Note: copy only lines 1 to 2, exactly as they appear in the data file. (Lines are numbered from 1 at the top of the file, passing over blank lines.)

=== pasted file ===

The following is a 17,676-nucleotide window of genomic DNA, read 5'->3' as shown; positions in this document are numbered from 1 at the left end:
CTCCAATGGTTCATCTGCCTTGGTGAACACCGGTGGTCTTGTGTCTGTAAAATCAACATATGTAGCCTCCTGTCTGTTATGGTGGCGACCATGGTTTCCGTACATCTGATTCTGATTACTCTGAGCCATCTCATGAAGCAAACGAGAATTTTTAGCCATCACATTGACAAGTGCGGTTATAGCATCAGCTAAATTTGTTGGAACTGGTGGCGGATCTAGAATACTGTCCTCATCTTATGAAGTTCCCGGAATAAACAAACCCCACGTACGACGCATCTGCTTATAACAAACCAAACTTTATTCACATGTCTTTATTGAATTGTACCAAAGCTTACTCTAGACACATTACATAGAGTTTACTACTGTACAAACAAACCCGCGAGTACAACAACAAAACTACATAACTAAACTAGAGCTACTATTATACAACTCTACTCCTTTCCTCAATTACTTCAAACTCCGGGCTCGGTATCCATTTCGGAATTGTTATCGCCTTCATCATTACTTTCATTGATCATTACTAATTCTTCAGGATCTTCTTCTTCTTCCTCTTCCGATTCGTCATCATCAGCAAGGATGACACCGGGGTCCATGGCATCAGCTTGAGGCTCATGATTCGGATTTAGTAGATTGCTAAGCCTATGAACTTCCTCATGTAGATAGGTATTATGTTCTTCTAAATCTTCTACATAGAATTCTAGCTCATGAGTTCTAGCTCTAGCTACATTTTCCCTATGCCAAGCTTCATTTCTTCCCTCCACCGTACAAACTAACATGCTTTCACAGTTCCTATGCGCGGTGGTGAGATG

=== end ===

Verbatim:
The following is a 17,676-nucleotide window of genomic DNA, read 5'->3' as shown; positions in this document are numbered from 1 at the left end:
CTCCAATGGTTCATCTGCCTTGGTGAACACCGGTGGTCTTGTGTCTGTAAAATCAACATATGTAGCCTCCTGTCTGTTATGGTGGCGACCATGGTTTCCGTACATCTGATTCTGATTACTCTGAGCCATCTCATGAAGCAAACGAGAATTTTTAGCCATCACATTGACAAGTGCGGTTATAGCATCAGCTAAATTTGTTGGAACTGGTGGCGGATCTAGAATACTGTCCTCATCTTATGAAGTTCCCGGAATAAACAAACCCCACGTACGACGCATCTGCTTATAACAAACCAAACTTTATTCACATGTCTTTATTGAATTGTACCAAAGCTTACTCTAGACACATTACATAGAGTTTACTACTGTACAAACAAACCCGCGAGTACAACAACAAAACTACATAACTAAACTAGAGCTACTATTATACAACTCTACTCCTTTCCTCAATTACTTCAAACTCCGGGCTCGGTATCCATTTCGGAATTGTTATCGCCTTCATCATTACTTTCATTGATCATTACTAATTCTTCAGGATCTTCTTCTTCTTCCTCTTCCGATTCGTCATCATCAGCAAGGATGACACCGGGGTCCATGGCATCAGCTTGAGGCTCATGATTCGGATTTAGTAGATTGCTAAGCCTATGAACTTCCTCATGTAGATAGGTATTATGTTCTTCTAAATCTTCTACATAGAATTCTAGCTCATGAGTTCTAGCTCTAGCTACATTTTCCCTATGCCAAGCTTCATTTCTTCCCTCCACCGTACAAACTAACATGCTTTCACAGTTCCTATGCGCGGTGGTGAGATG